Tuesday, August 08, 2006

Just War Theory and Practice in Israel

A fascinating article on the current Israel-Lebanon conflict appears in today's Washington Post. The article focuses on the tenacity of Hezbollah and the difficulties the Israelis are having in defeating it. I really do believe that calling Hezbollah a terrorist group is a little bit misleading. Certainly Hezbollah is evil and has engaged in terrorist activity such as kidnappings. Nevertheless, it is really more of a guerilla fighting force and a fairly well trained and equipped one at that. As the Israeli soldiers describe it:
"What we face is an infantry division with state-of-the-art weaponry -- night-vision gear, advanced rifles, well-equipped -- deployed along our border," said Brig. Gen. Yossi Kuperwasser, who until last month was director of analysis for Israeli military intelligence. "They have some of the most advanced antitank missiles in the world."
A terrorist organization is usually a far more limited force and it is a military mistake to underestimate one's enemy's capabilities by assuming it is capable of no more than terroristic attacks. Hezbollah is clearly an enemy army, a branch of the Iranian and Syrian armies and should be treated as such.

The article is also quite revealing with respect to the restraints that Israel is placing on its soldiers. The soldiers are quite candid:

Several soldiers said they felt the army should be striking harder at Hezbollah but was being held back by concern for civilian casualties. Lt. Col. Svika Nezer, the commander of an artillery battery a few miles outside Kiryat Shemona, said his unit was operating at about 20 percent of its firepower.

"We could do much, much more. But the orders we get are limited," said Nezer, a reservist who is a lawyer in civilian life.

Among the main challenges facing Israeli soldiers, they say, is that Hezbollah chooses to fight in and among civilian centers, making it difficult to target its fighters without killing bystanders. Lebanese officials and human rights organizations have criticized Israel for what they term indiscriminate bombing, but commanders say that, if anything, they err on the side of caution when deciding whom to shoot.

"There have been many times when we let go someone whom we knew was a terrorist because we are not sure we could take them down safely," Adam said. "Meanwhile, they try to kill as many of our civilians as they can." [emphasis added]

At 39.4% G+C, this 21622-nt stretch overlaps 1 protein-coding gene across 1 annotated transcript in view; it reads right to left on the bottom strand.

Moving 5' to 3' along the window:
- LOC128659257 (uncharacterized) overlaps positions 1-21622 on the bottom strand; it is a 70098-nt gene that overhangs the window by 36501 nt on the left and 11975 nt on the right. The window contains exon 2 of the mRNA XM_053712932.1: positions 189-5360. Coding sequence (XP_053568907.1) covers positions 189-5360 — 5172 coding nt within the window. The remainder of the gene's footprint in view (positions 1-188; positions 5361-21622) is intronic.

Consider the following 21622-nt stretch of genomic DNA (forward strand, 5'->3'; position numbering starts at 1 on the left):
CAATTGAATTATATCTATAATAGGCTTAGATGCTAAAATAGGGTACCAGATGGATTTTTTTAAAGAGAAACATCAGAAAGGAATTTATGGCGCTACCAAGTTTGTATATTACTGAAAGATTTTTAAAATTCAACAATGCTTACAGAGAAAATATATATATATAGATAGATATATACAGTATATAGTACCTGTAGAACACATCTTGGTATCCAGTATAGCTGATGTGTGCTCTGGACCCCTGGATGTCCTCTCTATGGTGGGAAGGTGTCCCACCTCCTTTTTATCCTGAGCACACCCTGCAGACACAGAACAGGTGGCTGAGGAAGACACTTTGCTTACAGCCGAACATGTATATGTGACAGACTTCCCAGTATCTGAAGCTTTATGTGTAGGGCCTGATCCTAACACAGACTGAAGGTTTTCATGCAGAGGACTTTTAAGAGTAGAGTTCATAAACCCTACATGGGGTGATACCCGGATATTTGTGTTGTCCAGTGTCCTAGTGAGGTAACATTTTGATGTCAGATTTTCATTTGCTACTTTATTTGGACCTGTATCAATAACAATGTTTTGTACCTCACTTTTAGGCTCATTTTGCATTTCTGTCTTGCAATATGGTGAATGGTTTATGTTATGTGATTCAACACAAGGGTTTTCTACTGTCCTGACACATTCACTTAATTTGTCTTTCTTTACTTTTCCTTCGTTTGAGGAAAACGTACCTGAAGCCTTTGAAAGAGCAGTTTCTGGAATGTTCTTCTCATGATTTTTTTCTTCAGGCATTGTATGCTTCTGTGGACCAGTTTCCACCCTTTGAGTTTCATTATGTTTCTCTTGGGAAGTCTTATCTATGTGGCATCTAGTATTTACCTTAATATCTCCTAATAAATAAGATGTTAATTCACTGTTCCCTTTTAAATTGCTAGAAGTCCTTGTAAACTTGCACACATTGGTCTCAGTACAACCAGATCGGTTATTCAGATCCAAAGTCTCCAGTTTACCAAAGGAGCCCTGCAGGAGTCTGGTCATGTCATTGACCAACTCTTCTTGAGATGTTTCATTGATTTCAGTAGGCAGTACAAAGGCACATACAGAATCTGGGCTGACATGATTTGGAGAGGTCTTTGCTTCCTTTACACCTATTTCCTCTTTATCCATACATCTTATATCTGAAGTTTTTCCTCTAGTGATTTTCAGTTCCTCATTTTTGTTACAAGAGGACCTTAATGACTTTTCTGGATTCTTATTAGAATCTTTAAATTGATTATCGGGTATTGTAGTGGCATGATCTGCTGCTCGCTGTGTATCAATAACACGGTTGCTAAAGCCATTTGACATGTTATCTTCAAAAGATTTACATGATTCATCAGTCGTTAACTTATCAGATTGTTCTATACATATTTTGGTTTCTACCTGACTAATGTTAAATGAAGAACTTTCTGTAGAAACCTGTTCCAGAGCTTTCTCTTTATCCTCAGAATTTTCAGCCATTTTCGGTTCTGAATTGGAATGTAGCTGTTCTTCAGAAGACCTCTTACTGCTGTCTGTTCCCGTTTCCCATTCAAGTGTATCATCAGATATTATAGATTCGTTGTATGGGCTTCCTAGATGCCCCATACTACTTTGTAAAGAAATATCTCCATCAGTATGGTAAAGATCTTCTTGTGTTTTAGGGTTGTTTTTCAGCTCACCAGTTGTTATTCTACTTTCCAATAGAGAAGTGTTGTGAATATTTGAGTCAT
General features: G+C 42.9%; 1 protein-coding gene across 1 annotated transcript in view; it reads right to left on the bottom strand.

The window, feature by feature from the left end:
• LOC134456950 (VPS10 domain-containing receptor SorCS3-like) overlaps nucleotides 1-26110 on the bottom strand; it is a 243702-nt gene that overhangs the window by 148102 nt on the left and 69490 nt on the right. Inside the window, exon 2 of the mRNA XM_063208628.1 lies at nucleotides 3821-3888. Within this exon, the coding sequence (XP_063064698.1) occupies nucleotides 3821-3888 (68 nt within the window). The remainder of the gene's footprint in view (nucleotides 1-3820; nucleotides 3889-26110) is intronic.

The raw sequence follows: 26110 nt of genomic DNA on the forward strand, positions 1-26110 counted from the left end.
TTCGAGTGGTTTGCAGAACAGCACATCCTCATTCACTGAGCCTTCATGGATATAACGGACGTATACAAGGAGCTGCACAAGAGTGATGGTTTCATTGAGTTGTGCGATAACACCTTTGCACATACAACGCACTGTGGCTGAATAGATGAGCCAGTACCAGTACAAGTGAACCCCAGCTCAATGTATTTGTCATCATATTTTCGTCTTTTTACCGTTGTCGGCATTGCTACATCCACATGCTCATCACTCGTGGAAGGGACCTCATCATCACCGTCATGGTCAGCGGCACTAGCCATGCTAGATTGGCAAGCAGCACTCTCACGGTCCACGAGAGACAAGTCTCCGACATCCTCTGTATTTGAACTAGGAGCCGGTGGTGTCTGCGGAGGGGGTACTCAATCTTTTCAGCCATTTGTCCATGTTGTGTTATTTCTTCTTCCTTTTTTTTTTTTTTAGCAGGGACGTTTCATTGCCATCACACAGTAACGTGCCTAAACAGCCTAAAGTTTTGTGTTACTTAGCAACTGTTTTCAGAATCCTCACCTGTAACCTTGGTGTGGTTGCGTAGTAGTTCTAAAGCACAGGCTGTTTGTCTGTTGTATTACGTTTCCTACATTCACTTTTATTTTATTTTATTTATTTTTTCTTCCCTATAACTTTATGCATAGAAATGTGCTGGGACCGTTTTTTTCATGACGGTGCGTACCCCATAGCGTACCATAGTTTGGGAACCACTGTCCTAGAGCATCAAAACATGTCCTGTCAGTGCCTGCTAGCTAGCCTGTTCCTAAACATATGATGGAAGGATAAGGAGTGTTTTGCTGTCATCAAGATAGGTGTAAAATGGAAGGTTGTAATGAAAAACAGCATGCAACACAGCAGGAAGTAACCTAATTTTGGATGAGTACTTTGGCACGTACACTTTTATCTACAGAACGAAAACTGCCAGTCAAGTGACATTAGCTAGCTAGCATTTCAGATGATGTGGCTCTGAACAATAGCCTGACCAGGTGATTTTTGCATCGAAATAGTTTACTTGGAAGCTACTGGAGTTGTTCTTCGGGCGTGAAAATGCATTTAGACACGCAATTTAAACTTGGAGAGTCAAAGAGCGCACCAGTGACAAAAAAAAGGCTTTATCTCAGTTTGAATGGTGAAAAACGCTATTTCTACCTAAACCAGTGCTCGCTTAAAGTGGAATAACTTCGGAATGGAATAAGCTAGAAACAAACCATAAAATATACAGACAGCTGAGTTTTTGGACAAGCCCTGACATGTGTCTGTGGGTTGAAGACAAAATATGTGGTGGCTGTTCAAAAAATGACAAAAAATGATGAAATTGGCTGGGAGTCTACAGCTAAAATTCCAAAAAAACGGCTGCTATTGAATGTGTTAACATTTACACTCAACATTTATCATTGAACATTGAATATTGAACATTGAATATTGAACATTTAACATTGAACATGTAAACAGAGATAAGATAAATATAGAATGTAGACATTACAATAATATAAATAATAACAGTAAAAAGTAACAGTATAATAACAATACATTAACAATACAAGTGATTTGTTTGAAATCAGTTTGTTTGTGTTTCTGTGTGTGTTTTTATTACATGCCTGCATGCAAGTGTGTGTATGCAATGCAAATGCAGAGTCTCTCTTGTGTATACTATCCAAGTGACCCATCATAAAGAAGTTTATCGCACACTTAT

The above brings to mind the excellent article on Just War Theory in the premier issue (Spring 2006) of The Objective Standard (Anyone who is interested in ideas and has not subscribed yet, should have their head examined). Dr. Brook and Mr. Epstein wrote about precisely such restraints and their source in "Just War Theory". They write:
"In implementing Just War Theory, the less a nation is concerned with the well-being of its own citizens, and the more it is concerned with that of others, the more it proves its “good intentions.”
Brook and Epstein also discuss the limits on the conduct of the war by nation that is subject to this doctrine:
Given that the purpose of war, according to Just War Theory, is the well-being of others (including those who are, in fact, one’s enemies), it is logical that Just War Theory also precludes a nation from waging war in a manner that will destroy its enemies. It is imperative, according to Just War Theory, that war be fought by unselfish, sacrificial means, in which great value is accorded to the citizens of enemy nations. This is the meaning of the requirements of “proportionality” and “discrimination.” Proportionality is the idea that the value gained by the ends a war seeks must be “proportional” to the damage incurred during the war. To advocate that ends and damage be “proportional” presupposes a standard of value by which these are to be weighed. What is the relative weight, for example, that the U.S. government should accord an American civilian and an Iraqi civilian? Since Just War Theory holds that a government’s intentions are “good” to the extent that it places value on other peoples, including enemies, by its standard of value a government of an innocent nation should place equal value on the lives of its citizens and those of enemy nations. On this view, in America’s “War on Terrorism,” we have to “balance” the lives of American soldiers and civilians with the lives of the enemy nation’s soldiers and civilians. According to Walzer, “In our judgments of the fighting, we abstract from all consideration of the justice of the cause. We do this because the moral status of individual soldiers on both sides is very much the same: they face one another as moral equals.”
Ironically, even though Israel is putting its soldiers and even civilian population at risk by fighting very much in a proportionate manner, it is being excoriated for supposed "disproportionality" -- apparently nothing but outright sacrifice of Israel to the Arabs will satisfy the rest of the world. Nevertheless, Israel's current effort seems less than sufficient to its self-defense needs and it is quite obvious that it could do better. Some soldiers remember the Lebanon war in the 80s:
Several soldiers said they were surprised by how long the operation has taken. When Israelis invaded Lebanon in 1982, they reached to within 10 miles of Beirut in two days. In the current conflict, after more than three weeks of fighting, the heaviest ground combat is still in a string of towns along the border.
Unfortunately, given its current political and intellectual leadership as well as its public, I think the future looks rather bleak for the State of Israel. Nevertheless, I hope she will rise to the challenge.